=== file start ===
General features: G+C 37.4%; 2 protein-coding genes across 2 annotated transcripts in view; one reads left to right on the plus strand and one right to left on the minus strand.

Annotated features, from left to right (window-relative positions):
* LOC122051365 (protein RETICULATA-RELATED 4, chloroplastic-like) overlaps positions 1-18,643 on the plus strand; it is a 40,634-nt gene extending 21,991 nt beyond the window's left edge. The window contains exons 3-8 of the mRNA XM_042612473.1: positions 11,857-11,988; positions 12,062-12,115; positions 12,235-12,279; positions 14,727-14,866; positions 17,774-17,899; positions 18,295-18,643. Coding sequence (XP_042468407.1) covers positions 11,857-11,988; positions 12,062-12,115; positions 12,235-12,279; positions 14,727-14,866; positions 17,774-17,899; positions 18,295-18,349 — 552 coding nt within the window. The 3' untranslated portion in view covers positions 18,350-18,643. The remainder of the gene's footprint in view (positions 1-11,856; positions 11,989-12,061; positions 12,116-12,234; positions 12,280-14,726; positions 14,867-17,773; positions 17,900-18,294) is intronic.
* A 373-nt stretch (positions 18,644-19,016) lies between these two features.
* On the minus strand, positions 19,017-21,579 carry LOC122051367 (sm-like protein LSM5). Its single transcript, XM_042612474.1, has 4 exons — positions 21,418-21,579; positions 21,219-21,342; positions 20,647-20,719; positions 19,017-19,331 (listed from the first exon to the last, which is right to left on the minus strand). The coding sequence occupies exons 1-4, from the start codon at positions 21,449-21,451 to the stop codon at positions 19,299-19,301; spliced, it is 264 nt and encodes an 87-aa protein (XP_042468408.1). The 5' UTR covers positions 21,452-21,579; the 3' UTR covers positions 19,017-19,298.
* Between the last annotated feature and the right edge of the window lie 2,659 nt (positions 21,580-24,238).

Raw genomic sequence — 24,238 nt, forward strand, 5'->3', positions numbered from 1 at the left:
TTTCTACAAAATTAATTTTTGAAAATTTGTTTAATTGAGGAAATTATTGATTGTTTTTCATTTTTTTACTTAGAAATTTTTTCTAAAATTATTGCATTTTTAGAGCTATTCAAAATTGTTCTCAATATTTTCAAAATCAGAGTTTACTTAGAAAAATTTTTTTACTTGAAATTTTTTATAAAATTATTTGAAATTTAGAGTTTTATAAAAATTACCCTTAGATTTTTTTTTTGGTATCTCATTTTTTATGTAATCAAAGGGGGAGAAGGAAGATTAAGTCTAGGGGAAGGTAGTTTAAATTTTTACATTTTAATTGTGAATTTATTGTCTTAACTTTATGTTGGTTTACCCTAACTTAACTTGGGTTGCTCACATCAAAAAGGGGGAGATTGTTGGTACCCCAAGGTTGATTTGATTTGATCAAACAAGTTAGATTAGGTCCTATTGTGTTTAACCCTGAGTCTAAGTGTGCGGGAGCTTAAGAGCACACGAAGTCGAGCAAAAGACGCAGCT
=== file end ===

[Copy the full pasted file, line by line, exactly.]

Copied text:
General features: G+C 37.4%; 2 protein-coding genes across 2 annotated transcripts in view; one reads left to right on the plus strand and one right to left on the minus strand.

Annotated features, from left to right (window-relative positions):
* LOC122051365 (protein RETICULATA-RELATED 4, chloroplastic-like) overlaps positions 1-18,643 on the plus strand; it is a 40,634-nt gene extending 21,991 nt beyond the window's left edge. The window contains exons 3-8 of the mRNA XM_042612473.1: positions 11,857-11,988; positions 12,062-12,115; positions 12,235-12,279; positions 14,727-14,866; positions 17,774-17,899; positions 18,295-18,643. Coding sequence (XP_042468407.1) covers positions 11,857-11,988; positions 12,062-12,115; positions 12,235-12,279; positions 14,727-14,866; positions 17,774-17,899; positions 18,295-18,349 — 552 coding nt within the window. The 3' untranslated portion in view covers positions 18,350-18,643. The remainder of the gene's footprint in view (positions 1-11,856; positions 11,989-12,061; positions 12,116-12,234; positions 12,280-14,726; positions 14,867-17,773; positions 17,900-18,294) is intronic.
* A 373-nt stretch (positions 18,644-19,016) lies between these two features.
* On the minus strand, positions 19,017-21,579 carry LOC122051367 (sm-like protein LSM5). Its single transcript, XM_042612474.1, has 4 exons — positions 21,418-21,579; positions 21,219-21,342; positions 20,647-20,719; positions 19,017-19,331 (listed from the first exon to the last, which is right to left on the minus strand). The coding sequence occupies exons 1-4, from the start codon at positions 21,449-21,451 to the stop codon at positions 19,299-19,301; spliced, it is 264 nt and encodes an 87-aa protein (XP_042468408.1). The 5' UTR covers positions 21,452-21,579; the 3' UTR covers positions 19,017-19,298.
* Between the last annotated feature and the right edge of the window lie 2,659 nt (positions 21,580-24,238).

Raw genomic sequence — 24,238 nt, forward strand, 5'->3', positions numbered from 1 at the left:
TTTCTACAAAATTAATTTTTGAAAATTTGTTTAATTGAGGAAATTATTGATTGTTTTTCATTTTTTTACTTAGAAATTTTTTCTAAAATTATTGCATTTTTAGAGCTATTCAAAATTGTTCTCAATATTTTCAAAATCAGAGTTTACTTAGAAAAATTTTTTTACTTGAAATTTTTTATAAAATTATTTGAAATTTAGAGTTTTATAAAAATTACCCTTAGATTTTTTTTTTGGTATCTCATTTTTTATGTAATCAAAGGGGGAGAAGGAAGATTAAGTCTAGGGGAAGGTAGTTTAAATTTTTACATTTTAATTGTGAATTTATTGTCTTAACTTTATGTTGGTTTACCCTAACTTAACTTGGGTTGCTCACATCAAAAAGGGGGAGATTGTTGGTACCCCAAGGTTGATTTGATTTGATCAAACAAGTTAGATTAGGTCCTATTGTGTTTAACCCTGAGTCTAAGTGTGCGGGAGCTTAAGAGCACACGAAGTCGAGCAAAAGACGCAGCT